“We want to provide excellent protection of water quality for our neighbors and local residents by being good stewards of the environment,” Lemke said. “We certainly don’t want to reverse the progress we’ve made.”

Managing stormwater runoff

Lemke’s team works diligently to oversee the Laboratory’s compliance with stormwater regulations and the installation of stormwater controls all over the Lab — mostly at new construction sites. The controls are designed to manage stormwater runoff in a way that mimics natural drainage patterns and to ensure pollutants from construction activities, including disturbed soil, don’t impact the environment by getting transported off-site in runoff.

“Construction accelerates erosion, so we have to keep dirt and pollutants from running off-site,” Lemke said, noting this is especially vital during periods of heavy rain.

Once built, new parking lots and buildings require post-construction controls since the impervious asphalt and concrete they’re made of accelerate runoff rather than absorb rainfall.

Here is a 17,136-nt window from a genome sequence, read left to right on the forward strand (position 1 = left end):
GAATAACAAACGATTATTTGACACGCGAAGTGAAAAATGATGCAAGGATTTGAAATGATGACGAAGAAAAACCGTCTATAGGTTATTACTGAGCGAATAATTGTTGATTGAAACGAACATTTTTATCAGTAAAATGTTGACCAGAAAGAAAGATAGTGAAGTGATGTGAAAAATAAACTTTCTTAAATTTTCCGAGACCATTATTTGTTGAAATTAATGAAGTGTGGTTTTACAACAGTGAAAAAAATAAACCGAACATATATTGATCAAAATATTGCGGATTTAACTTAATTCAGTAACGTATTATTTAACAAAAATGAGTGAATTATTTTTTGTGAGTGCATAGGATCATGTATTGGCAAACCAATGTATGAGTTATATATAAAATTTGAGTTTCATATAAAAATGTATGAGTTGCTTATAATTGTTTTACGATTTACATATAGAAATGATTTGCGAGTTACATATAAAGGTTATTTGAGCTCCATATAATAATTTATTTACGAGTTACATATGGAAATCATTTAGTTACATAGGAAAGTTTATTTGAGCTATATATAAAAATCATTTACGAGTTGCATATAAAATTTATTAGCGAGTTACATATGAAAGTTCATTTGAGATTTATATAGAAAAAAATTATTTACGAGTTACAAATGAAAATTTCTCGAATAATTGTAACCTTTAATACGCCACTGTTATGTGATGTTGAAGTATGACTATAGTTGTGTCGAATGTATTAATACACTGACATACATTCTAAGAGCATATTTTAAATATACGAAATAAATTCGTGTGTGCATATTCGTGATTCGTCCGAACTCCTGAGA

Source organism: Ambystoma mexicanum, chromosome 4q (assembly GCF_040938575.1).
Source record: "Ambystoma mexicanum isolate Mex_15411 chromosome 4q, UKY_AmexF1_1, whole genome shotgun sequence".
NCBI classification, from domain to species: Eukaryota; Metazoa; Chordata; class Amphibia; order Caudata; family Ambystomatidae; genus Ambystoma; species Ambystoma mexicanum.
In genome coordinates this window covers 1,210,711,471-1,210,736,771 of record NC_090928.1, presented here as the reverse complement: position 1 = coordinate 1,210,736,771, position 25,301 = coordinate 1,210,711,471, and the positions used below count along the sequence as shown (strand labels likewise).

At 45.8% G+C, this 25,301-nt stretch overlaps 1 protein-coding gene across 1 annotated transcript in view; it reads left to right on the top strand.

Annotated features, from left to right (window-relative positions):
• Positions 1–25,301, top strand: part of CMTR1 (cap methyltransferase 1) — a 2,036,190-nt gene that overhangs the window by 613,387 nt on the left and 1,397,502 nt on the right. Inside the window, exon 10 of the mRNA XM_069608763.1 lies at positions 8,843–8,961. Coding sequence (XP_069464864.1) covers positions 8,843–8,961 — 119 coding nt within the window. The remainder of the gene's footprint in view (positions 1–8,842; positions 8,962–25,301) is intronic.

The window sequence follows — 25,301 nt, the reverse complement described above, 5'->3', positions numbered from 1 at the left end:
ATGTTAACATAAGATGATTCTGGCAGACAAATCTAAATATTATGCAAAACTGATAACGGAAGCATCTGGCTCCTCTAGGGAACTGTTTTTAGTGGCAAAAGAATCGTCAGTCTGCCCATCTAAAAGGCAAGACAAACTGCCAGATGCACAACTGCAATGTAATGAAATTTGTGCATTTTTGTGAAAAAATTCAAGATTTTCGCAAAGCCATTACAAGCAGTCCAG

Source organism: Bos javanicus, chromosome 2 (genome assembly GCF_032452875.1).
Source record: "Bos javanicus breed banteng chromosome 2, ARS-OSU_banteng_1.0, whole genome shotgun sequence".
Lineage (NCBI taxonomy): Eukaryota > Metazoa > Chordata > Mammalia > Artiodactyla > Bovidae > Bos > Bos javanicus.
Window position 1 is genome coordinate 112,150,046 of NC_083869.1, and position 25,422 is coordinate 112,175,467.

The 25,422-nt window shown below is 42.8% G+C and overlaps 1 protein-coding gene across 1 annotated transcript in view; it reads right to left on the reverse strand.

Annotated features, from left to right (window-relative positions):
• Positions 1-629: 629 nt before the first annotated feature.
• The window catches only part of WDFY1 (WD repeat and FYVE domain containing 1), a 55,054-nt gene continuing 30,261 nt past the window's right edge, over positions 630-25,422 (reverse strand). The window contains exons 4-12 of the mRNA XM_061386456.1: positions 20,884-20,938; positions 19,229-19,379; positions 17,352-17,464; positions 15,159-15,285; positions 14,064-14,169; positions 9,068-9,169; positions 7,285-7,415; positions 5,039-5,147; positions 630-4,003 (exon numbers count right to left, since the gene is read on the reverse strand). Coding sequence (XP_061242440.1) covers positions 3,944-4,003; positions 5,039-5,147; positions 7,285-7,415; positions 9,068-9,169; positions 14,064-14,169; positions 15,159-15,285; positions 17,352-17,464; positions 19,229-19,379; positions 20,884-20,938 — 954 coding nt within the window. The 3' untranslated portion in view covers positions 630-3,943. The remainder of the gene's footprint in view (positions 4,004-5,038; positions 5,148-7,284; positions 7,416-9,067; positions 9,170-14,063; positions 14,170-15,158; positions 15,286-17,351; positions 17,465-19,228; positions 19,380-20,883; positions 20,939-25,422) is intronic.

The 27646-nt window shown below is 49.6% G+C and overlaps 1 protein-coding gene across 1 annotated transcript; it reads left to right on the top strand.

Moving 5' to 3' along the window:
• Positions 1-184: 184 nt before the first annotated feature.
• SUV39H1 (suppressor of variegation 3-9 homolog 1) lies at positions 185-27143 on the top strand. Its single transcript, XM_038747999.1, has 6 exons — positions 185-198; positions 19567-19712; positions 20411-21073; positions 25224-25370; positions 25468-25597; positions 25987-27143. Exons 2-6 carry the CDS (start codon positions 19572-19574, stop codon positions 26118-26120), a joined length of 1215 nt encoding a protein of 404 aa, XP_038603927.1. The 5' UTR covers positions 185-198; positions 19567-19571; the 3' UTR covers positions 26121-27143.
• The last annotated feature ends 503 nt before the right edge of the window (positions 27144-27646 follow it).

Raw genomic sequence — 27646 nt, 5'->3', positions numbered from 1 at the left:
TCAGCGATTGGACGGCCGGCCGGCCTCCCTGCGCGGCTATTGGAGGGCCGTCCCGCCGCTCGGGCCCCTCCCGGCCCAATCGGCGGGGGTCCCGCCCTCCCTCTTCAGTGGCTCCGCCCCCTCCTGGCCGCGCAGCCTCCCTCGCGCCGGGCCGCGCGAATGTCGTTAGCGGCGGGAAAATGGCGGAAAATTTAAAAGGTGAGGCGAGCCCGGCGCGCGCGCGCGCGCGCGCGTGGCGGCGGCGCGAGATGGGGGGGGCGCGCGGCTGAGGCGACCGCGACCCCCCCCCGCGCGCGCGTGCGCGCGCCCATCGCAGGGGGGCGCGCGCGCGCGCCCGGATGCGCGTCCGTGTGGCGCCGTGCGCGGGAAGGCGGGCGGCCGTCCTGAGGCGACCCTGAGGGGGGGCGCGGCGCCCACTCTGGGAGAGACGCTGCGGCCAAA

“If you have a plot of land that hasn’t ever been developed and you get a rainstorm, only about 10% of the rainfall becomes runoff from the site” as the ground and vegetation absorb the rest, Lemke said. “Once we develop a site, it could be that 40-60% of water from a rainstorm becomes runoff from the site.”

Brad Schilling inspects a low-impact development (LID) rain garden at TA-53, which captures runoff from roadways and a parking lot. LID stormwater controls mimic natural ecosystem drainage patterns by slowing runoff velocity, promoting infiltration and supporting native vegetation such as the aspen trees at this site.

Managing this stormwater is achieved through various controls, including drainage swales, weirs, rock check dams, native vegetation and, most commonly, detention basins. The basins catch runoff from rainfall, facilitate infiltration of that runoff into the ground to support vegetation and groundwater recharge and then release the remaining runoff slowly. This type of inflow and outflow cycle mimics the environment’s predevelopment conditions, Lemke said, preventing a high volume and velocity of rainwater rushing down the canyons, which can lead to erosion and the transport of pollutants.